My professor once introduced me to a concept he called FRUST – an acronym for frustration. Its premise is that products should be built solving a problem or pain for the customer. So is the minimum valuable product (MVP) a systematic, disruptive approach to product marketing. Google, Twitter and Spotify apparently get it. Say no more.
At its shortest, Eric Ries coined the minimum viable product:
.. the minimum viable product is that product which has just those features (and no more) that allows you to ship a product that resonates with early adopters; some of whom will pay you money or give you feedback.
In this Venture Hacks interview with Eric Ries, it is put even more simple:
The minimum viable product (MVP) is often an ad on Google. Or a PowerPoint slide. Or a dialog box. Or a landing page. You can often build it in a day or a week.
More recently, voices of the Customer Development/Lean Startup community have made an excellent effort in elaborating the idea, e.g. Andrew Chen; Minimum Desirable Product and Ash Maurya; How I built my Minimum Viable Product.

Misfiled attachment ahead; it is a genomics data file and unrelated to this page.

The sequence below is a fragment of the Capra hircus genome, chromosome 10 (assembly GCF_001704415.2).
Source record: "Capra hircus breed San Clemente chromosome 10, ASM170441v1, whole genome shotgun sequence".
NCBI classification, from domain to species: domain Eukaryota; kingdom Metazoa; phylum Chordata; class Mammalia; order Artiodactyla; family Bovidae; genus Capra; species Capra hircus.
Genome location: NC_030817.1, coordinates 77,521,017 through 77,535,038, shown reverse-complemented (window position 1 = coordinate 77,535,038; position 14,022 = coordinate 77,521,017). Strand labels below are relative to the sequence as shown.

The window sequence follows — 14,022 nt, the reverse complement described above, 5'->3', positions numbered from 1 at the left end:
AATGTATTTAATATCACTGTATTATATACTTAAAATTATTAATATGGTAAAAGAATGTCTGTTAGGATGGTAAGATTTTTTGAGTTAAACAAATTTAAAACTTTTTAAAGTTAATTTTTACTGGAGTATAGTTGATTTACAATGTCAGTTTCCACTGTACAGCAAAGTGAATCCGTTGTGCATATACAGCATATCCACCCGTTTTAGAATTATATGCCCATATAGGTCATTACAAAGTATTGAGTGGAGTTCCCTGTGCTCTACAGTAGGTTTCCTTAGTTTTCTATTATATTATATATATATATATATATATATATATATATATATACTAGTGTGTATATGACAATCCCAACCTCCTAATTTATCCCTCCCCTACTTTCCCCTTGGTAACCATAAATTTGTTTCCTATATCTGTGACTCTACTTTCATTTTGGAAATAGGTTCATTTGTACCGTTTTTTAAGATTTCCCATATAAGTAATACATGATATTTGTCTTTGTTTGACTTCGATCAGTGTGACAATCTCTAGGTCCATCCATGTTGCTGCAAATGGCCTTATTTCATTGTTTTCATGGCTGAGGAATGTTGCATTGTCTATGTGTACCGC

If a picture is worth a thousand words, then the minimum viable product would deserve its own least common multiple. Adapting the Featuritis Curve, here is a conceptualization as a basis of discussion.
The MVP Curve questions whether resonance with Early Adopters is relative to the number of features or amount of complexity offered. The minimum viable product does not necessarily mean that the product should be dead simple. Rather, the resonance with customers should peak when the product offering is designed to solve their core problems or jobs-to-be-done, as suggested by Clay Christensen. In accordance with the Customer Development model, this implies not only listening to the customer, but getting out of the building and carefully studying the customer.
I leave to you the question whether the minimum viable product can be conceptualized. In different use cases, what would be the pitch of the curve? Further, the curve might be tested by applying metrics to it: how to measure resonance with early adopters over features, and are there alternative variables?